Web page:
The UK government has released a tender through its online procurement service detailing plans for its £60m G-Cloud framework.
It highlights that "public sector bodies have a need for a compliant procurement vehicle to access cloud computing services" and is inviting bids until 30 November.
The tender notice is thin on detail, but it does specify that the government is dividing the contracts into four specific lots:
• Infrastructure-as-a-service (IaaS)
• Platform-as-a-service (Paas)
• Software-as-a-service (SaaS)
• Specialist cloud services
More specific details are expected to be released in a Cloud Computing Strategy due for publication before the end of this month.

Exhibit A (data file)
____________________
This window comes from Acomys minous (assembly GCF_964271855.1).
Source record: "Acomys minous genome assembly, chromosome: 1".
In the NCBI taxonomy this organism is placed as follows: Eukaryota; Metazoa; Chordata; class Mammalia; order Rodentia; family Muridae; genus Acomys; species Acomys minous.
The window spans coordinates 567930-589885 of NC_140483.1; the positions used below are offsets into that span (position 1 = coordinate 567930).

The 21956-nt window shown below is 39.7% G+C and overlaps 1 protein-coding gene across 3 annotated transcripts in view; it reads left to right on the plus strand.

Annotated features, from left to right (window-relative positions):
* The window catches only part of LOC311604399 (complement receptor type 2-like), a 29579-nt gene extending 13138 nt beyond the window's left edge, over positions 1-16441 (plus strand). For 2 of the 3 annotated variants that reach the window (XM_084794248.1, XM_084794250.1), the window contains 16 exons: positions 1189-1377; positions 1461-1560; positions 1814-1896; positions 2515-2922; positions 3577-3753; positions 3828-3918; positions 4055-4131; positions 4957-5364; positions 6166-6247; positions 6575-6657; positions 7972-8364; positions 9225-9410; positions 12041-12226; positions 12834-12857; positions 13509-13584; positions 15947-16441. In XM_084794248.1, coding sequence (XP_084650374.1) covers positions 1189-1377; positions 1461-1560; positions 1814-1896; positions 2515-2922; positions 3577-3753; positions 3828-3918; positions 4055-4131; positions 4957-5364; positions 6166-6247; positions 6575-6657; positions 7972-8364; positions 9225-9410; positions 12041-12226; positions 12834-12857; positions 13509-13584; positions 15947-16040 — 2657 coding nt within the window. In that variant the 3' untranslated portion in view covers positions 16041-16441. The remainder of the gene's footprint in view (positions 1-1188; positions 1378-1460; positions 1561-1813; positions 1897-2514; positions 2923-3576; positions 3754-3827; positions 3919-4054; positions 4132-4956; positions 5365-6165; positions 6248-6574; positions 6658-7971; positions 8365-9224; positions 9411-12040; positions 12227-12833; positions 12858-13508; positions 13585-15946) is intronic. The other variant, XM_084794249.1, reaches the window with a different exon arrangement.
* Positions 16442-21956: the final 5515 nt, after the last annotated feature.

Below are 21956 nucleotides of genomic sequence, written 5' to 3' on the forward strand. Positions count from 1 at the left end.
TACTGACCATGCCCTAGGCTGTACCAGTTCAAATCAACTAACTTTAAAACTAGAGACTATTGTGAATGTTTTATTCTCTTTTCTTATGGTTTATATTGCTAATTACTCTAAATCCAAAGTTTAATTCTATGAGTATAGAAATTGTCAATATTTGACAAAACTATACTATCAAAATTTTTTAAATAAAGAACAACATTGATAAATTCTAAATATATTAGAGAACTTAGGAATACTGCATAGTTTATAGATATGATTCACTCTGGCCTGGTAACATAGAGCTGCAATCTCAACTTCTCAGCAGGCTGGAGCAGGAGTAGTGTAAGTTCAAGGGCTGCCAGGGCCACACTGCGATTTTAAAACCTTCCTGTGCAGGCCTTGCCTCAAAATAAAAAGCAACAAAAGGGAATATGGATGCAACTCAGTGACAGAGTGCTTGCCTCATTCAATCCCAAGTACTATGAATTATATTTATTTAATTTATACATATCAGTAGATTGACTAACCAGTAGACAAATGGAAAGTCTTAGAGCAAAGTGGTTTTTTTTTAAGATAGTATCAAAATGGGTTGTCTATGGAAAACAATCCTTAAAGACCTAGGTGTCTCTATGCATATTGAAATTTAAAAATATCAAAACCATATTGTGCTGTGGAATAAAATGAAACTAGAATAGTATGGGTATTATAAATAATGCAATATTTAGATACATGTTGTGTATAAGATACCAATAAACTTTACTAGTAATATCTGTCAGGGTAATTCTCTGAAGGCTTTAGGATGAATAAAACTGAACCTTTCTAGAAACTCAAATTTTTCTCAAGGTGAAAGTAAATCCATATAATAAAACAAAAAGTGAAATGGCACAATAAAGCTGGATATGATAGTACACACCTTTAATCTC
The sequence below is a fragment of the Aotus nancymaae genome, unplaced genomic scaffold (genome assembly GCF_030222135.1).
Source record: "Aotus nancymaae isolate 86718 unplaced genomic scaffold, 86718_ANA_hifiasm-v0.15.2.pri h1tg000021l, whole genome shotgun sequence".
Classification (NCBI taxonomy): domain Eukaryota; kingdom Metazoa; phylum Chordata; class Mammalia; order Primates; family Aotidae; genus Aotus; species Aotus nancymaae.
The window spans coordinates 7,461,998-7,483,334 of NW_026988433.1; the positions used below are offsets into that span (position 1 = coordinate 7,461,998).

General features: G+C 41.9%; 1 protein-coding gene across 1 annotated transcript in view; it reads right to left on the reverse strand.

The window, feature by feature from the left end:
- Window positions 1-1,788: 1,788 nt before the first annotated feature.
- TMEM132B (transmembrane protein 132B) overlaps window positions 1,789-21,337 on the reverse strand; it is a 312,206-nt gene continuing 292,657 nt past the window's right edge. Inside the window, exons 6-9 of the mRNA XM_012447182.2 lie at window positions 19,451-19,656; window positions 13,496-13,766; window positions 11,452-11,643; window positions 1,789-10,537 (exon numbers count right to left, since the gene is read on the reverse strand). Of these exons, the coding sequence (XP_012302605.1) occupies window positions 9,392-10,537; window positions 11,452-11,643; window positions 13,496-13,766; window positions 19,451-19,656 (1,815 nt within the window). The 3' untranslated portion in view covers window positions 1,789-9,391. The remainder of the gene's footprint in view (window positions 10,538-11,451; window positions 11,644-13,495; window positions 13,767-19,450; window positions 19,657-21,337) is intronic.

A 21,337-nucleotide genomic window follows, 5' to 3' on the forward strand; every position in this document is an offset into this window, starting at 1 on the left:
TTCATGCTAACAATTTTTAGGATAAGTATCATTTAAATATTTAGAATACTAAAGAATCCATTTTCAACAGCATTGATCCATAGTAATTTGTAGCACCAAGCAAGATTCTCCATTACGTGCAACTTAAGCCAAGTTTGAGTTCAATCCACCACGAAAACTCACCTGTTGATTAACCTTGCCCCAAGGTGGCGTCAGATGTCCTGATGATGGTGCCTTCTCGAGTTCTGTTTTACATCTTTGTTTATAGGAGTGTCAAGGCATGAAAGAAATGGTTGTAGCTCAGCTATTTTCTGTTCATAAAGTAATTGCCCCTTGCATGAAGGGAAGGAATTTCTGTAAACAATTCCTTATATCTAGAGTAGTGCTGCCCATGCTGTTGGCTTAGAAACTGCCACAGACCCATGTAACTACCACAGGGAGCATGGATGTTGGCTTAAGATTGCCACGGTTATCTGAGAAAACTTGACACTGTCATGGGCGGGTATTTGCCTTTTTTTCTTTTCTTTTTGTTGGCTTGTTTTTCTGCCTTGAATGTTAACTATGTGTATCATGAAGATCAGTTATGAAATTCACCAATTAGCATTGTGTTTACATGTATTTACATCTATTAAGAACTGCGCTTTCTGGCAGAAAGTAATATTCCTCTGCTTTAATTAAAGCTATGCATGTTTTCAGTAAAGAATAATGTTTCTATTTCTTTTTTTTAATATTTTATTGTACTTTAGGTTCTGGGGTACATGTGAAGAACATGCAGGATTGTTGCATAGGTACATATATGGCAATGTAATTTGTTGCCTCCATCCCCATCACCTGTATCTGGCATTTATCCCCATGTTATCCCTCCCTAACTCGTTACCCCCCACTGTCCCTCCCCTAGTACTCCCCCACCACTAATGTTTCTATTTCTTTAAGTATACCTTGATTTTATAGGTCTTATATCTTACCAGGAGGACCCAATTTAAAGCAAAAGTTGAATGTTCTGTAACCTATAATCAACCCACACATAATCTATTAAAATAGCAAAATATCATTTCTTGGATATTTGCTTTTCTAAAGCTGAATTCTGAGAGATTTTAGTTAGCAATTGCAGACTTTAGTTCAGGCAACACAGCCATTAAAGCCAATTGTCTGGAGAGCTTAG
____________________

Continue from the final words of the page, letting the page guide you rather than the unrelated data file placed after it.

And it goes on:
Yesterday, the government announced a Strategic Implementation Plan (SIP) for its ICT strategy, which minister for the Cabinet Office Francis Maude argued will deliver approximately £1.4bn in savings in the next four years.
Part of the SIP looks at plans for the G-Cloud. It claims the government currently has "an expensive and fragmented ICT infrastructure which often duplicates solutions and impedes the sharing and re-use of services and solutions".
The hope is that cloud computing will provide part of the solution to this problem, and it is argued in the SIP that the G-Cloud will "increase public sector agility and reduce the cost of its ICT".
The SIP indicates that the G-Cloud will save the government £20m between 2012-13; £40m between 2013-14; and £120m between 2014-15.
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